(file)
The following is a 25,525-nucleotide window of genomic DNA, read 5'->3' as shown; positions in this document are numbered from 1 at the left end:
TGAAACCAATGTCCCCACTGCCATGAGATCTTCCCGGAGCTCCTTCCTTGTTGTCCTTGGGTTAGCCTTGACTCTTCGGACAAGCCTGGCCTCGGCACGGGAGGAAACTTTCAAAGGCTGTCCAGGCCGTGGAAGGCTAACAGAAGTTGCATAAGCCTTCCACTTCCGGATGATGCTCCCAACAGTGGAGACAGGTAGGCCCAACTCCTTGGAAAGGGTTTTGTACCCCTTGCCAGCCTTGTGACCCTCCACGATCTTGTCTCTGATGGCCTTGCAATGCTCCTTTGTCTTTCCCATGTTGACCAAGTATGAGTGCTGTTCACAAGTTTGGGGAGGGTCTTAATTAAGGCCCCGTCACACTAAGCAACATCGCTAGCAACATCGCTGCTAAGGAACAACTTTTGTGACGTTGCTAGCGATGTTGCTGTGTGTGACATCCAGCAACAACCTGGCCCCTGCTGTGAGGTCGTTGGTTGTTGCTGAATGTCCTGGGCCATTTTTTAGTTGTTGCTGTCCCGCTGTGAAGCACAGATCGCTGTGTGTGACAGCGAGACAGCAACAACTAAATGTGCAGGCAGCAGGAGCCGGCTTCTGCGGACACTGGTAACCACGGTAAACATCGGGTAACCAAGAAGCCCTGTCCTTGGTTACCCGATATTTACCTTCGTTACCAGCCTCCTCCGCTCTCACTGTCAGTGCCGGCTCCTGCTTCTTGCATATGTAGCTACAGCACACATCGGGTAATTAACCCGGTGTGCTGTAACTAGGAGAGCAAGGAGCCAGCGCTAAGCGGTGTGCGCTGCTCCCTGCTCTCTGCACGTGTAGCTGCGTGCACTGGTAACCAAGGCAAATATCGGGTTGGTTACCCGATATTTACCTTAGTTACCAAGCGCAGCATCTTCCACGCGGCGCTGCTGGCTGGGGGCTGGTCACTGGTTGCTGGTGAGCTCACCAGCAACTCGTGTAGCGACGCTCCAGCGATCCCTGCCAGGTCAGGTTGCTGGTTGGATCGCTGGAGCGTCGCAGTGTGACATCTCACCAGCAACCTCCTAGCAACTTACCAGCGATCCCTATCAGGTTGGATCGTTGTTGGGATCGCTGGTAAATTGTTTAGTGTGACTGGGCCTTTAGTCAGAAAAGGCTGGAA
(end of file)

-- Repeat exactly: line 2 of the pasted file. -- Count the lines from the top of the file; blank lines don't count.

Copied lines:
TGAAACCAATGTCCCCACTGCCATGAGATCTTCCCGGAGCTCCTTCCTTGTTGTCCTTGGGTTAGCCTTGACTCTTCGGACAAGCCTGGCCTCGGCACGGGAGGAAACTTTCAAAGGCTGTCCAGGCCGTGGAAGGCTAACAGAAGTTGCATAAGCCTTCCACTTCCGGATGATGCTCCCAACAGTGGAGACAGGTAGGCCCAACTCCTTGGAAAGGGTTTTGTACCCCTTGCCAGCCTTGTGACCCTCCACGATCTTGTCTCTGATGGCCTTGCAATGCTCCTTTGTCTTTCCCATGTTGACCAAGTATGAGTGCTGTTCACAAGTTTGGGGAGGGTCTTAATTAAGGCCCCGTCACACTAAGCAACATCGCTAGCAACATCGCTGCTAAGGAACAACTTTTGTGACGTTGCTAGCGATGTTGCTGTGTGTGACATCCAGCAACAACCTGGCCCCTGCTGTGAGGTCGTTGGTTGTTGCTGAATGTCCTGGGCCATTTTTTAGTTGTTGCTGTCCCGCTGTGAAGCACAGATCGCTGTGTGTGACAGCGAGACAGCAACAACTAAATGTGCAGGCAGCAGGAGCCGGCTTCTGCGGACACTGGTAACCACGGTAAACATCGGGTAACCAAGAAGCCCTGTCCTTGGTTACCCGATATTTACCTTCGTTACCAGCCTCCTCCGCTCTCACTGTCAGTGCCGGCTCCTGCTTCTTGCATATGTAGCTACAGCACACATCGGGTAATTAACCCGGTGTGCTGTAACTAGGAGAGCAAGGAGCCAGCGCTAAGCGGTGTGCGCTGCTCCCTGCTCTCTGCACGTGTAGCTGCGTGCACTGGTAACCAAGGCAAATATCGGGTTGGTTACCCGATATTTACCTTAGTTACCAAGCGCAGCATCTTCCACGCGGCGCTGCTGGCTGGGGGCTGGTCACTGGTTGCTGGTGAGCTCACCAGCAACTCGTGTAGCGACGCTCCAGCGATCCCTGCCAGGTCAGGTTGCTGGTTGGATCGCTGGAGCGTCGCAGTGTGACATCTCACCAGCAACCTCCTAGCAACTTACCAGCGATCCCTATCAGGTTGGATCGTTGTTGGGATCGCTGGTAAATTGTTTAGTGTGACTGGGCCTTTAGTCAGAAAAGGCTGGAA